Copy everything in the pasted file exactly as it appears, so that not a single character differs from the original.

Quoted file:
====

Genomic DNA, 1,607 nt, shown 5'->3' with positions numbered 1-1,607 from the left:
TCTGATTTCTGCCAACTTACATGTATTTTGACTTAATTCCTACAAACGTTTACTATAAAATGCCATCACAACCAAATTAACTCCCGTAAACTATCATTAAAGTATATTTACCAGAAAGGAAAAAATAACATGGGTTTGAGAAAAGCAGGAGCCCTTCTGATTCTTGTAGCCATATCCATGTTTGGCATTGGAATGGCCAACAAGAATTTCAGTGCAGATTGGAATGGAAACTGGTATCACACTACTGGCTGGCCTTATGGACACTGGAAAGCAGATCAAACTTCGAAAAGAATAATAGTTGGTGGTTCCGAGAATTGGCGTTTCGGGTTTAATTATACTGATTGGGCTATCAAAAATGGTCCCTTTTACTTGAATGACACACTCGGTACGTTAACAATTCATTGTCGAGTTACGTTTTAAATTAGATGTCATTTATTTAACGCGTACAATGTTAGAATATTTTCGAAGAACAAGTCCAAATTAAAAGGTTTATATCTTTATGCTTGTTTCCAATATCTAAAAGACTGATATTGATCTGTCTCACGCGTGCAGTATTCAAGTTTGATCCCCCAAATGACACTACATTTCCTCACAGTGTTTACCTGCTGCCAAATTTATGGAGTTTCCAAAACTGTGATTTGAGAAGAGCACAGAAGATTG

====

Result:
Genomic DNA, 1,607 nt, shown 5'->3' with positions numbered 1-1,607 from the left:
TCTGATTTCTGCCAACTTACATGTATTTTGACTTAATTCCTACAAACGTTTACTATAAAATGCCATCACAACCAAATTAACTCCCGTAAACTATCATTAAAGTATATTTACCAGAAAGGAAAAAATAACATGGGTTTGAGAAAAGCAGGAGCCCTTCTGATTCTTGTAGCCATATCCATGTTTGGCATTGGAATGGCCAACAAGAATTTCAGTGCAGATTGGAATGGAAACTGGTATCACACTACTGGCTGGCCTTATGGACACTGGAAAGCAGATCAAACTTCGAAAAGAATAATAGTTGGTGGTTCCGAGAATTGGCGTTTCGGGTTTAATTATACTGATTGGGCTATCAAAAATGGTCCCTTTTACTTGAATGACACACTCGGTACGTTAACAATTCATTGTCGAGTTACGTTTTAAATTAGATGTCATTTATTTAACGCGTACAATGTTAGAATATTTTCGAAGAACAAGTCCAAATTAAAAGGTTTATATCTTTATGCTTGTTTCCAATATCTAAAAGACTGATATTGATCTGTCTCACGCGTGCAGTATTCAAGTTTGATCCCCCAAATGACACTACATTTCCTCACAGTGTTTACCTGCTGCCAAATTTATGGAGTTTCCAAAACTGTGATTTGAGAAGAGCACAGAAGATTG